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Maritime Compliance Report

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Book Recommendation

On my first Coast Guard cutter we got the ship lost. True story. It was before GPS, but there was a new Navy satellite receiver on board called SatNav. Because there wasn't as many satellites up as there are now, you had to wait for them to rise and set to get a good fix. We thought it automatically updated our position whenever a good fix came in, but that was not always true. If it went a long time without a good fix we were supposed to do a, "Code 51, Enter." No one knew that. No one really studied the user manual. We could have wrecked the ship. Luckily we figured out our error before we got close to land. It was certainly a "near miss" in today's terminology. It was my first year in the Coast Guard, and I was only an E-2, but I could have read the manual too. That lesson did not escape me.

In reading Rachel Slade's book, Into the Raging Sea, on the sinking of the U.S. flag ship El Faro, I was shocked to find that not knowing the ship's equipment also played a role in that disaster. According to the book, the captain made his decision to continue on his track based upon the private weather service forecasts, which he may not have known, were based a data which was twelve hours old. They also had the NWS forecasts available on board, which are based upon data only four hours old, but the captain preferred the private weather service forecasts. He may not have read the user manual.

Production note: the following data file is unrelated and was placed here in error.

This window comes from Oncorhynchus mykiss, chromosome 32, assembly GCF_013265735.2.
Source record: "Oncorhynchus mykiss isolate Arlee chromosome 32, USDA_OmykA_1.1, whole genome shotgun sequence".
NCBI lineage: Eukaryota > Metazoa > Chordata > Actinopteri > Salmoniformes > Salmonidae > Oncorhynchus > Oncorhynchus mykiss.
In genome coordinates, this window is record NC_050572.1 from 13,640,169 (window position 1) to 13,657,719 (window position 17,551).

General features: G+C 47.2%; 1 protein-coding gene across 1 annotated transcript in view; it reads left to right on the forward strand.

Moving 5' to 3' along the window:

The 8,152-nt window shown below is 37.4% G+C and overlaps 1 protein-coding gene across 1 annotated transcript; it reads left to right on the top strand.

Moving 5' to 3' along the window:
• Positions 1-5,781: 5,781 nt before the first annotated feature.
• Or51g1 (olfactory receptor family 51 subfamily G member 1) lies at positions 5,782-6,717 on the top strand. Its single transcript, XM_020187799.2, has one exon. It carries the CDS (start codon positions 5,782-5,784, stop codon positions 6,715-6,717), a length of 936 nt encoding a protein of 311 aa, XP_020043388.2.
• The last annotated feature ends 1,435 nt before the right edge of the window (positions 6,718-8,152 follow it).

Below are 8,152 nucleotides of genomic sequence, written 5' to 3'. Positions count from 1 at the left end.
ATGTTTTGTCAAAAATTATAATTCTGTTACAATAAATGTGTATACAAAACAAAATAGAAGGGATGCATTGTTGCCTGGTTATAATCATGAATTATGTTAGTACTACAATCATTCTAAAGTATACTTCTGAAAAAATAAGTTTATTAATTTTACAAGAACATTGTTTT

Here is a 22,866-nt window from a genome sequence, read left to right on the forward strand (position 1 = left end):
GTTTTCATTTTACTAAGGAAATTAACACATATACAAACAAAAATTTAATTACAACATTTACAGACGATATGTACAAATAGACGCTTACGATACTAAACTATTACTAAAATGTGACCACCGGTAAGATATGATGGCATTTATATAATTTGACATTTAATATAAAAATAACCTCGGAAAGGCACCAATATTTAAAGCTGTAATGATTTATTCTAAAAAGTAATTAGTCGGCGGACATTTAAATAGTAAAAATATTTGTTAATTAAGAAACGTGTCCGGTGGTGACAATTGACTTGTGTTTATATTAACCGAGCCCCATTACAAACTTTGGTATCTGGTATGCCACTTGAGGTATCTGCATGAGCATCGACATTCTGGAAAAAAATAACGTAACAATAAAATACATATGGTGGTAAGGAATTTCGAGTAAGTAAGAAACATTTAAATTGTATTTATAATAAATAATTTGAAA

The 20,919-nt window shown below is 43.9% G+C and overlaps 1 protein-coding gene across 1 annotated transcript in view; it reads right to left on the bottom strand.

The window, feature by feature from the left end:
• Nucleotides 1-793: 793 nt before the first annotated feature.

I highly recommend this excellent book to anyone interested in continuous improvement in the maritime industry. The lessons to be learned are many, and apply to vessel personnel, shoreside staff, ocean going vessels, inland vessels, regulators, and their agents (TPOs). We talk a lot about lessons learned, and learning from our mistakes. This book provides an excellent opportunity to learn from others' tragic mistakes. If we don't learn from mistakes, such as not "knowing your equipment," we are bound to repeat them.

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